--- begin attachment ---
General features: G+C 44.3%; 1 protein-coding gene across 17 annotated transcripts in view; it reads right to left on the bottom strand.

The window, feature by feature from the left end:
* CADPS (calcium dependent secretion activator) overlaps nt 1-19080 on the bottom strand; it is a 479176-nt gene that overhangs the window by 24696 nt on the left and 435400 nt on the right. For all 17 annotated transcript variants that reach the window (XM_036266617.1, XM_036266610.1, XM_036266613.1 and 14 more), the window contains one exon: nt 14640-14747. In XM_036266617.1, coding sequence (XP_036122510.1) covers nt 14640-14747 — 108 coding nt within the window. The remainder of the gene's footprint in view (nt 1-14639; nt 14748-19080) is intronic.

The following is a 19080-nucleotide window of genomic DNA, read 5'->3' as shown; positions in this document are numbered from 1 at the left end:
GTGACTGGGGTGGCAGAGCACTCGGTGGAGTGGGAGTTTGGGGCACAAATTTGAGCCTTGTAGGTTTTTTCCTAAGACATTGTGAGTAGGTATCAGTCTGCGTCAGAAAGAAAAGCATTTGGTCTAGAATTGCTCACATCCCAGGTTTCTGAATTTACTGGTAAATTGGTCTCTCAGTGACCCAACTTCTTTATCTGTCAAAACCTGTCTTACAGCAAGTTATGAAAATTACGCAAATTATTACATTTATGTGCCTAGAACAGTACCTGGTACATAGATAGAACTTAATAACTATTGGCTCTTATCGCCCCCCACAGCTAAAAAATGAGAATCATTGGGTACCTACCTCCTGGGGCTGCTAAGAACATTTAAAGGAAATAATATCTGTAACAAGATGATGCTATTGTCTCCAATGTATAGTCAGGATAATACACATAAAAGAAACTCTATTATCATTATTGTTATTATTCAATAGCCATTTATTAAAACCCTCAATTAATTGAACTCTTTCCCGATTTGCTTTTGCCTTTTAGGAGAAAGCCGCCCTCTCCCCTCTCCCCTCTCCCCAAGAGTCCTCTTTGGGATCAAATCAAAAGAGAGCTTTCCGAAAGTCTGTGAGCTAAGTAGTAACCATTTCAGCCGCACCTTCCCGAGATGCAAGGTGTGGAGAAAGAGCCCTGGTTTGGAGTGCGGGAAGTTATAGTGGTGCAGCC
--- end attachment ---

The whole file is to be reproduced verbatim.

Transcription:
General features: G+C 44.3%; 1 protein-coding gene across 17 annotated transcripts in view; it reads right to left on the bottom strand.

The window, feature by feature from the left end:
* CADPS (calcium dependent secretion activator) overlaps nt 1-19080 on the bottom strand; it is a 479176-nt gene that overhangs the window by 24696 nt on the left and 435400 nt on the right. For all 17 annotated transcript variants that reach the window (XM_036266617.1, XM_036266610.1, XM_036266613.1 and 14 more), the window contains one exon: nt 14640-14747. In XM_036266617.1, coding sequence (XP_036122510.1) covers nt 14640-14747 — 108 coding nt within the window. The remainder of the gene's footprint in view (nt 1-14639; nt 14748-19080) is intronic.

The following is a 19080-nucleotide window of genomic DNA, read 5'->3' as shown; positions in this document are numbered from 1 at the left end:
GTGACTGGGGTGGCAGAGCACTCGGTGGAGTGGGAGTTTGGGGCACAAATTTGAGCCTTGTAGGTTTTTTCCTAAGACATTGTGAGTAGGTATCAGTCTGCGTCAGAAAGAAAAGCATTTGGTCTAGAATTGCTCACATCCCAGGTTTCTGAATTTACTGGTAAATTGGTCTCTCAGTGACCCAACTTCTTTATCTGTCAAAACCTGTCTTACAGCAAGTTATGAAAATTACGCAAATTATTACATTTATGTGCCTAGAACAGTACCTGGTACATAGATAGAACTTAATAACTATTGGCTCTTATCGCCCCCCACAGCTAAAAAATGAGAATCATTGGGTACCTACCTCCTGGGGCTGCTAAGAACATTTAAAGGAAATAATATCTGTAACAAGATGATGCTATTGTCTCCAATGTATAGTCAGGATAATACACATAAAAGAAACTCTATTATCATTATTGTTATTATTCAATAGCCATTTATTAAAACCCTCAATTAATTGAACTCTTTCCCGATTTGCTTTTGCCTTTTAGGAGAAAGCCGCCCTCTCCCCTCTCCCCTCTCCCCAAGAGTCCTCTTTGGGATCAAATCAAAAGAGAGCTTTCCGAAAGTCTGTGAGCTAAGTAGTAACCATTTCAGCCGCACCTTCCCGAGATGCAAGGTGTGGAGAAAGAGCCCTGGTTTGGAGTGCGGGAAGTTATAGTGGTGCAGCC